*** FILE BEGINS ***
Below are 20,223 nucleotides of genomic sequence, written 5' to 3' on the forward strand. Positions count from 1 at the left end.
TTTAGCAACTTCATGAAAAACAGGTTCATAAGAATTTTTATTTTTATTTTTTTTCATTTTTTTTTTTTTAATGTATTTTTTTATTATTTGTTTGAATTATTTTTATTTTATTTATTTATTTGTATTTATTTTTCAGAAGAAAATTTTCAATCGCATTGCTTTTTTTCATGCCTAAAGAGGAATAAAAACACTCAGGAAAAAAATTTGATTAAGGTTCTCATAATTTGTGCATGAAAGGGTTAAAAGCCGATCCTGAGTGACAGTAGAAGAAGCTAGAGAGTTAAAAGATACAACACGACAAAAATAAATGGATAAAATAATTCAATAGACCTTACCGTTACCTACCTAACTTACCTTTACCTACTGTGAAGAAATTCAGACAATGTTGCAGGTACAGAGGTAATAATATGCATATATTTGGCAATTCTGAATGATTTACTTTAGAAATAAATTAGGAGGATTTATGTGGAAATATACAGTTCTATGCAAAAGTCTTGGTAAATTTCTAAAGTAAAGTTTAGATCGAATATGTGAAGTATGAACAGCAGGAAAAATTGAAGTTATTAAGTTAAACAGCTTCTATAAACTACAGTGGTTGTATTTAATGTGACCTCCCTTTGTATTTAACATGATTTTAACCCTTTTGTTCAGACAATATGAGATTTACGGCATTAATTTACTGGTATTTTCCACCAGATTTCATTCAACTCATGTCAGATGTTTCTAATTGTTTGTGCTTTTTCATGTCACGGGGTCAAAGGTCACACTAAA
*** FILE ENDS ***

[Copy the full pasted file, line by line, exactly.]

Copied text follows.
Below are 20,223 nucleotides of genomic sequence, written 5' to 3' on the forward strand. Positions count from 1 at the left end.
TTTAGCAACTTCATGAAAAACAGGTTCATAAGAATTTTTATTTTTATTTTTTTTCATTTTTTTTTTTTTAATGTATTTTTTTATTATTTGTTTGAATTATTTTTATTTTATTTATTTATTTGTATTTATTTTTCAGAAGAAAATTTTCAATCGCATTGCTTTTTTTCATGCCTAAAGAGGAATAAAAACACTCAGGAAAAAAATTTGATTAAGGTTCTCATAATTTGTGCATGAAAGGGTTAAAAGCCGATCCTGAGTGACAGTAGAAGAAGCTAGAGAGTTAAAAGATACAACACGACAAAAATAAATGGATAAAATAATTCAATAGACCTTACCGTTACCTACCTAACTTACCTTTACCTACTGTGAAGAAATTCAGACAATGTTGCAGGTACAGAGGTAATAATATGCATATATTTGGCAATTCTGAATGATTTACTTTAGAAATAAATTAGGAGGATTTATGTGGAAATATACAGTTCTATGCAAAAGTCTTGGTAAATTTCTAAAGTAAAGTTTAGATCGAATATGTGAAGTATGAACAGCAGGAAAAATTGAAGTTATTAAGTTAAACAGCTTCTATAAACTACAGTGGTTGTATTTAATGTGACCTCCCTTTGTATTTAACATGATTTTAACCCTTTTGTTCAGACAATATGAGATTTACGGCATTAATTTACTGGTATTTTCCACCAGATTTCATTCAACTCATGTCAGATGTTTCTAATTGTTTGTGCTTTTTCATGTCACGGGGTCAAAGGTCACACTAAA